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Br J Pharmacol. 2016 Jun;173(11):1756-67. doi: 10.1111/bph.13474. Epub 2016 Apr 21.

The G-protein biased partial κ opioid receptor agonist 6'-GNTI blocks hippocampal paroxysmal discharges without inducing aversion.

Author information

1
Department of Pharmacology, Medical University of Innsbruck, Innsbruck, Austria.
2
Department of Pharmacology, University of Alberta, Edmonton, AB, Canada.

Abstract

BACKGROUND AND PURPOSE:

With a prevalence of 1-2%, epilepsies belong to the most frequent neurological diseases worldwide. Although antiepileptic drugs are available since several decades, the incidence of patients that are refractory to medication is still over 30%. Antiepileptic effects of κ opioid receptor (κ receptor) agonists have been proposed since the 1980s. However, their clinical use was hampered by dysphoric side effects. Recently, G-protein biased κ receptor agonists were developed, suggesting reduced aversive effects.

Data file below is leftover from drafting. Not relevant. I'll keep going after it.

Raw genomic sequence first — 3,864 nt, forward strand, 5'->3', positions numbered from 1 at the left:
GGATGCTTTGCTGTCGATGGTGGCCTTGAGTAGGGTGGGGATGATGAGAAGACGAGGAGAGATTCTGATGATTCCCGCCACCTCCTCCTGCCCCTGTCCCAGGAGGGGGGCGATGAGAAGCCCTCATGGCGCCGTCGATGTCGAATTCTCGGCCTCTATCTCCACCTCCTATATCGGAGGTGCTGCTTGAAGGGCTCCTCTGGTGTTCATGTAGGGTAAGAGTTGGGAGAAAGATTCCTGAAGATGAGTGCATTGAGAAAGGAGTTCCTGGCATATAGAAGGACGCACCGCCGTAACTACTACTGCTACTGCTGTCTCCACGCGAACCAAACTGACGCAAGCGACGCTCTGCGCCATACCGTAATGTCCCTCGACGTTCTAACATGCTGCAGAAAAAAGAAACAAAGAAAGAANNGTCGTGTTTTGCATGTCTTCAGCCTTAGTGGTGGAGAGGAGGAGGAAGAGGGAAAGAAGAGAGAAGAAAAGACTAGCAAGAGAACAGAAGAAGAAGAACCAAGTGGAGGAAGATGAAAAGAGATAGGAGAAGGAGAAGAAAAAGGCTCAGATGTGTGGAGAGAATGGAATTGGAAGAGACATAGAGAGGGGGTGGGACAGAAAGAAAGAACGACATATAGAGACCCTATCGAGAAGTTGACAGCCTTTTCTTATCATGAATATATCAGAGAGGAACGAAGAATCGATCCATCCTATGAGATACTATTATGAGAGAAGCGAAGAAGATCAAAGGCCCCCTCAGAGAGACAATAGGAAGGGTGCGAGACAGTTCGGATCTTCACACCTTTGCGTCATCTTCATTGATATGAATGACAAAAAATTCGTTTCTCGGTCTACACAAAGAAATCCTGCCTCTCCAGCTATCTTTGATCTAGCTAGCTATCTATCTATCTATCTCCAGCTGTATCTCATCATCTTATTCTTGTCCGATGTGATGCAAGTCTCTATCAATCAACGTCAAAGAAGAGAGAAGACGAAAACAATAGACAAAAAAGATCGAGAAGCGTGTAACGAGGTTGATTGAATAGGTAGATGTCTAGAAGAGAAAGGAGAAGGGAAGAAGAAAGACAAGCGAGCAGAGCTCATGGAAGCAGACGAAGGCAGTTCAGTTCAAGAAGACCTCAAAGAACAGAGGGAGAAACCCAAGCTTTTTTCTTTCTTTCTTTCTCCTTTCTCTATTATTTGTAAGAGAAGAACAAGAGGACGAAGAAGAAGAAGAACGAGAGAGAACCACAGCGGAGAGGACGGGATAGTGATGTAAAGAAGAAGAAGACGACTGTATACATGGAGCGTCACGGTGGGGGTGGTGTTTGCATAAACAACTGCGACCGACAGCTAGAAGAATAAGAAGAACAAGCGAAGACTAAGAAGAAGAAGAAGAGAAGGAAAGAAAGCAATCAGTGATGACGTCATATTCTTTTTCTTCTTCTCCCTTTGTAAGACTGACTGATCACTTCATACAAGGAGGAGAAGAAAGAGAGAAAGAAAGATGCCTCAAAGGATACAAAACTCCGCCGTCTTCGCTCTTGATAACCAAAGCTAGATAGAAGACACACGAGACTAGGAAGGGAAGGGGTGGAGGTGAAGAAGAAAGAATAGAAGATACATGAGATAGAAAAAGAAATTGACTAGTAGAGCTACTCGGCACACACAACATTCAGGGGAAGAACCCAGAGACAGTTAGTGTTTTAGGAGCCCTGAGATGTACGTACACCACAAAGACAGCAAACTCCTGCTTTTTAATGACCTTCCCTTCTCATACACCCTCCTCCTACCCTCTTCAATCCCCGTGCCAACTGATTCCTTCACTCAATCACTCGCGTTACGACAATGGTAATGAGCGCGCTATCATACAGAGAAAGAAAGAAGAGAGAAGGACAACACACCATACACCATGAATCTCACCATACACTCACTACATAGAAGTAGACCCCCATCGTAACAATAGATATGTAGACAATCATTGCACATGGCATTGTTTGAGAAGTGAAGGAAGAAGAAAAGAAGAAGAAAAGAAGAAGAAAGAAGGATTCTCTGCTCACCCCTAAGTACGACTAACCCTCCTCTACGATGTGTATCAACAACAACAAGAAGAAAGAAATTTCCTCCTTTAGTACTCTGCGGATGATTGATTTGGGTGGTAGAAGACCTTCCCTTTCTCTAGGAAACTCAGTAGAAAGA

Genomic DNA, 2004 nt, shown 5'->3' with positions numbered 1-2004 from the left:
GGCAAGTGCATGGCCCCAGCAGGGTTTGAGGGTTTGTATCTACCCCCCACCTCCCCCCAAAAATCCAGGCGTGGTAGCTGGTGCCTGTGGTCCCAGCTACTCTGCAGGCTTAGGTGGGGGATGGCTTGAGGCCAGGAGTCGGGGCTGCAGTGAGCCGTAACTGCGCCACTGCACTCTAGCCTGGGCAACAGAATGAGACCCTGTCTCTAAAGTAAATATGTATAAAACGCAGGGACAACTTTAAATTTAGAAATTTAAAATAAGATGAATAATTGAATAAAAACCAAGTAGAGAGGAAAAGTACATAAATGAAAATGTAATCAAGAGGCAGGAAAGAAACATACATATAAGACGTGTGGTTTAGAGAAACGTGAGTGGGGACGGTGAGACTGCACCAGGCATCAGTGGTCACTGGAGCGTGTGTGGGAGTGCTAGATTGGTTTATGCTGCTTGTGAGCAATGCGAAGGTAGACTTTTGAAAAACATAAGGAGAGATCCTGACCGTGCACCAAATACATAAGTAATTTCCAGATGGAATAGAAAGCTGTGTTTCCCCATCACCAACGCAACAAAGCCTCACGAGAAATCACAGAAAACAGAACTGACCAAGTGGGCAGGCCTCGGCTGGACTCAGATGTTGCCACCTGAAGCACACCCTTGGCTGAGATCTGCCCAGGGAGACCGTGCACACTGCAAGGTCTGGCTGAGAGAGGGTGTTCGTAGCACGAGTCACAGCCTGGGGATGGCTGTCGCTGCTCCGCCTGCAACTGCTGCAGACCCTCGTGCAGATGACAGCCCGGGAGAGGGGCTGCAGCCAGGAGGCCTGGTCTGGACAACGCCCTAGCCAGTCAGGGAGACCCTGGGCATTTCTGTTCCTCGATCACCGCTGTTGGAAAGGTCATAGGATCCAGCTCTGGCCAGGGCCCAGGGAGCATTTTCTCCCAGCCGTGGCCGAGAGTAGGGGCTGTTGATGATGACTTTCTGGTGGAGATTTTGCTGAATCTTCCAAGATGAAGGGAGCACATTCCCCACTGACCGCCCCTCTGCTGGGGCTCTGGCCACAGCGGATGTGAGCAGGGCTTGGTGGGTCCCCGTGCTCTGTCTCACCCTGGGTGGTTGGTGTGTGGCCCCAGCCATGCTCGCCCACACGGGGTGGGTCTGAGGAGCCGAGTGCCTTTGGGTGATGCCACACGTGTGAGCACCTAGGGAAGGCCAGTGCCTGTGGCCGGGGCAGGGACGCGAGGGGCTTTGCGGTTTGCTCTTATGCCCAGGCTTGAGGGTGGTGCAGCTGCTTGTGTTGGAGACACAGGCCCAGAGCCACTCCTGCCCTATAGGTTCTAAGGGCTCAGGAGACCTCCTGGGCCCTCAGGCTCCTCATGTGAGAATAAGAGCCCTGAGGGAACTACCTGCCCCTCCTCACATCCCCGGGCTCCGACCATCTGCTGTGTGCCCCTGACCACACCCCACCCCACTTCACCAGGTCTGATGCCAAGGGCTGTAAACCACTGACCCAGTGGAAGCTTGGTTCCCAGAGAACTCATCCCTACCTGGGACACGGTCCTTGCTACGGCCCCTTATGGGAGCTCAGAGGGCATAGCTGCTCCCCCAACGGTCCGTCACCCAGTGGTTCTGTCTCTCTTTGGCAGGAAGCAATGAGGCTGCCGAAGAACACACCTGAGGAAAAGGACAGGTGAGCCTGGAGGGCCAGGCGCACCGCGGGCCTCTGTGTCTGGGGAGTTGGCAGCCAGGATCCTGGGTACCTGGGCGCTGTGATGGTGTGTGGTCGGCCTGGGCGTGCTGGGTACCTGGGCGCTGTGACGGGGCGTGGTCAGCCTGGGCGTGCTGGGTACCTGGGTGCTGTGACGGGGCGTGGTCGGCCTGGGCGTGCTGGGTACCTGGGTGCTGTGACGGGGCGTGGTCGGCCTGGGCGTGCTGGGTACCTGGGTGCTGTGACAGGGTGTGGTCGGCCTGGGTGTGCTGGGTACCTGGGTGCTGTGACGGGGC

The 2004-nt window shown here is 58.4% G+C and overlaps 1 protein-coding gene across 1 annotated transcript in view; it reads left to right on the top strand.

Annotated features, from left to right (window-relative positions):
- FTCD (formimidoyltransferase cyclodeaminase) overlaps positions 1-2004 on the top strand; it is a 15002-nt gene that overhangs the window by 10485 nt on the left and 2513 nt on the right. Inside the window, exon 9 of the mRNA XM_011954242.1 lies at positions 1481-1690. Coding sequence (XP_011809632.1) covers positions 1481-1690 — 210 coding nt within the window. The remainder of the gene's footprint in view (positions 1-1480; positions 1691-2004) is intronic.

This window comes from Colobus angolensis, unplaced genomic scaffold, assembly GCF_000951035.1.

EXPERIMENTAL APPROACH:

We investigated the effects of the κ receptor agonist U-50488H and the G-protein biased partial κ receptor agonist 6'-GNTI in models of acute seizures and drug-resistant temporal lobe epilepsy and in the conditioned place avoidance (CPA) test. Moreover, we performed slice electrophysiology to understand the functional mechanisms of 6'-GNTI.

KEY RESULTS:

As previously shown for U-50488H, 6'-GNTI markedly increased the threshold for pentylenetetrazole-induced seizures. All treated mice displayed reduced paroxysmal activity in response to U-50488H (20 mg·kg(-1) ) or 6'-GNTI (10-30 nmoles) treatment in the mouse model of intra-hippocampal injection of kainic acid. Single cell recordings on hippocampal pyramidal cells revealed enhanced inhibitory signalling as potential mechanisms causing the reduction of paroxysmal activity. Effects of 6'-GNTI were blocked in both seizure models by the κ receptor antagonist 5'-GNTI. Moreover, 6'-GNTI did not induce CPA, a measure of aversive effects, while U-50488H did.

CONCLUSIONS AND IMPLICATIONS:

Our data provide the proof of principle that anticonvulsant/antiseizure and aversive effects of κ receptor activation can be pharmacologically separated in vivo.

PMID:
26928671
PMCID:
PMC4867738
DOI:
10.1111/bph.13474
[Indexed for MEDLINE]
Free PMC Article

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